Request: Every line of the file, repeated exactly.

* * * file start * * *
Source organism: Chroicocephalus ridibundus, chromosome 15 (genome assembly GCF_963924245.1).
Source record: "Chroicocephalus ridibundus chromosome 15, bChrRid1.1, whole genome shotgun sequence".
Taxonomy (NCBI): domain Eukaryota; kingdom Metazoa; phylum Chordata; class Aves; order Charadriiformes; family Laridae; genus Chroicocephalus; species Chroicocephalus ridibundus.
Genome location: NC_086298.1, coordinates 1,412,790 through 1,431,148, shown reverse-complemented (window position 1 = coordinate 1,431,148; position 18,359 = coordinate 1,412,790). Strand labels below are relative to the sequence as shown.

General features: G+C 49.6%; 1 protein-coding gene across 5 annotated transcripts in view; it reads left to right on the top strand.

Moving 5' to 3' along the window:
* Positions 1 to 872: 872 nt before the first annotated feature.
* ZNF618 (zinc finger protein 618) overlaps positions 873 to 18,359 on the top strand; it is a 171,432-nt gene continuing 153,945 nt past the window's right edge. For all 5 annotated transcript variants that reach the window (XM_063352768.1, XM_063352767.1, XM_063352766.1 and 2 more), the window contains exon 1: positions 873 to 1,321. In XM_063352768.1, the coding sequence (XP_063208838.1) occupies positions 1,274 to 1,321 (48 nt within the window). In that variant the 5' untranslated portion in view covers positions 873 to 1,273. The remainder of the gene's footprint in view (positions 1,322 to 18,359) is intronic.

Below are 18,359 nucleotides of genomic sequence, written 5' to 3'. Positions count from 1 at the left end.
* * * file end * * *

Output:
Source organism: Chroicocephalus ridibundus, chromosome 15 (genome assembly GCF_963924245.1).
Source record: "Chroicocephalus ridibundus chromosome 15, bChrRid1.1, whole genome shotgun sequence".
Taxonomy (NCBI): domain Eukaryota; kingdom Metazoa; phylum Chordata; class Aves; order Charadriiformes; family Laridae; genus Chroicocephalus; species Chroicocephalus ridibundus.
Genome location: NC_086298.1, coordinates 1,412,790 through 1,431,148, shown reverse-complemented (window position 1 = coordinate 1,431,148; position 18,359 = coordinate 1,412,790). Strand labels below are relative to the sequence as shown.

General features: G+C 49.6%; 1 protein-coding gene across 5 annotated transcripts in view; it reads left to right on the top strand.

Moving 5' to 3' along the window:
* Positions 1 to 872: 872 nt before the first annotated feature.
* ZNF618 (zinc finger protein 618) overlaps positions 873 to 18,359 on the top strand; it is a 171,432-nt gene continuing 153,945 nt past the window's right edge. For all 5 annotated transcript variants that reach the window (XM_063352768.1, XM_063352767.1, XM_063352766.1 and 2 more), the window contains exon 1: positions 873 to 1,321. In XM_063352768.1, the coding sequence (XP_063208838.1) occupies positions 1,274 to 1,321 (48 nt within the window). In that variant the 5' untranslated portion in view covers positions 873 to 1,273. The remainder of the gene's footprint in view (positions 1,322 to 18,359) is intronic.

Below are 18,359 nucleotides of genomic sequence, written 5' to 3'. Positions count from 1 at the left end.